Attorneys for former President Donald Trump asked the judge overseeing his federal election interference trial to push back the start date well beyond the January date proposed by special counsel Jack Smith ― all the way to April 2026, nearly a year and a half after the next presidential election.
The lawyers filed the request on Thursday in the U.S. District Court for the District of Columbia, where Trump was indicted Aug. 1 on federal charges linked to an alleged conspiracy to defraud the United States and remain in office, culminating in the Jan. 6, 2021, attack on the U.S. Capitol. Special counsel Jack Smith has proposed that the trial begin Jan. 2, 2024, saying speedy proceedings were in the vested interest of the public. Smith estimated the trial would take “no longer than four to six weeks.”
Trump’s attorneys, however, claim the expeditious timeline is meant to undercut the former president’s ability to prepare a defense.
“This is an unprecedented case in American history,” the filing says, before claiming that President Joe Biden’s administration has targeted his “primary political opponent ― and leading candidate in the upcoming presidential election ― with criminal prosecution. The administration has devoted tens of millions of dollars to this effort, creating a special counsel’s office with dozens of employees, many of whom are apparently assigned full-time to this case and this case alone.”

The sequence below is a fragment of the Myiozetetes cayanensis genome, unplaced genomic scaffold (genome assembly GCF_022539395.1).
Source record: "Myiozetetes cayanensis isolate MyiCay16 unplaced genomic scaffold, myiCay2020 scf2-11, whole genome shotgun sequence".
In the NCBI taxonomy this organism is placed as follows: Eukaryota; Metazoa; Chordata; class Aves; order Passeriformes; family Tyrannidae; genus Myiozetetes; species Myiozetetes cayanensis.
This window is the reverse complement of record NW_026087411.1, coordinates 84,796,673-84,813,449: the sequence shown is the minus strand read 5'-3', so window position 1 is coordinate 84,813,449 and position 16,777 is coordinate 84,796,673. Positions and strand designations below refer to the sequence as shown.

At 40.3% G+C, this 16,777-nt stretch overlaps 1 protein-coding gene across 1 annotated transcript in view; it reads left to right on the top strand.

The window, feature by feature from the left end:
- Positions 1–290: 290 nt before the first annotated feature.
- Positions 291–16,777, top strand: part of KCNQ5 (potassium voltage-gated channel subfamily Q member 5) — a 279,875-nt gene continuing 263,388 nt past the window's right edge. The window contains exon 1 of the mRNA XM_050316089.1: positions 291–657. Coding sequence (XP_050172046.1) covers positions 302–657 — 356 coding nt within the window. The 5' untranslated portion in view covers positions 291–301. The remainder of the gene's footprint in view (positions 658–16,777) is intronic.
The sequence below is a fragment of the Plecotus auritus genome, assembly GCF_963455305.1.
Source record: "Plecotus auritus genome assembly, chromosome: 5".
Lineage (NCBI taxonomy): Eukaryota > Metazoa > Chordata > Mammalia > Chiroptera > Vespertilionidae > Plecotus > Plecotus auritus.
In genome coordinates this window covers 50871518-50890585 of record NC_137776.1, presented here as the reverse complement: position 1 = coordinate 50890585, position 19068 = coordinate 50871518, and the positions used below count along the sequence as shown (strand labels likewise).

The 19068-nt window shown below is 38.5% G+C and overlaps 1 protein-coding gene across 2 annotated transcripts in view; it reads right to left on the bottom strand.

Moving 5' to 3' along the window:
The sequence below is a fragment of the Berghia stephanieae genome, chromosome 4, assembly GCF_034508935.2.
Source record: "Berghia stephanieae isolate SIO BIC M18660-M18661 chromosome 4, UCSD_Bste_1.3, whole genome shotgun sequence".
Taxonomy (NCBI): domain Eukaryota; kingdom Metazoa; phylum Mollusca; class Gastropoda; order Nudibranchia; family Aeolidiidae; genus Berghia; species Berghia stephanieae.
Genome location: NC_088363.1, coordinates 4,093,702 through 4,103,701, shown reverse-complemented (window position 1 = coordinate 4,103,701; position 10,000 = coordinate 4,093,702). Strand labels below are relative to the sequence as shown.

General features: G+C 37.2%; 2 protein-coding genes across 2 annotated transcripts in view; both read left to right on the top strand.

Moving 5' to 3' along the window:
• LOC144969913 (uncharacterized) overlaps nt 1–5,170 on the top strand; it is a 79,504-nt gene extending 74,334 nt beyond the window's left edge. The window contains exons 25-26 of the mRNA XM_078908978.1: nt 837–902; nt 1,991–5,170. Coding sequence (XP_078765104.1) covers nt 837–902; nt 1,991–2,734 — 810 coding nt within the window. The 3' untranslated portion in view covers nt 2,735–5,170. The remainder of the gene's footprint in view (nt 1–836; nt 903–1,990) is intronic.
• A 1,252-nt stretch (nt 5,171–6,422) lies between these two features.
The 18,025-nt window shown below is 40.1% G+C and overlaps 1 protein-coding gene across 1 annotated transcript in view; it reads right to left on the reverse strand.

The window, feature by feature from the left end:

The attorneys go on to note Smith’s case has taken more than 2½ years to investigate, pointing to terabytes of discovery materials that amounts to 11.5 million pages of documents.
“Even assuming we could begin reviewing the documents today, we would need to proceed at a pace of 99,762 pages per day to finish the government’s initial production by its proposed date for jury selection,” Gregory Singer, one of Trump’s attorneys, wrote in the brief. “That is the entirety of Tolstoy’s ‘War and Peace,’ cover to cover, 78 times a day, every day, from now until jury selection.”
“The government’s objective is clear: to deny President Trump and his counsel a fair ability to prepare for trial,” Singer wrote. “The Court should deny the government’s request.”
The former president has now been indicted four times in four jurisdictions: The federal election interference case in Washington, a federal case into his handling of classified documents in Florida, a state case in New York over hush money payments to an adult film star and this week’s indictment in Georgia on attempts to overturn the state’s 2020 presidential results.
The legal whirlwind presents the very real possibility Trump will be forced to stand trial while campaigning in the 2024 presidential race, a complicated effort he has already used to try to push his trial dates beyond the next election.
At present, he could go to trial on Jan. 2 for the federal case alleging a scheme to overturn the election, March 4 for the Georgia election interference case, March 25 for the hush money trial in New York City and May 20 for the case in Florida over the mishandling of classified documents.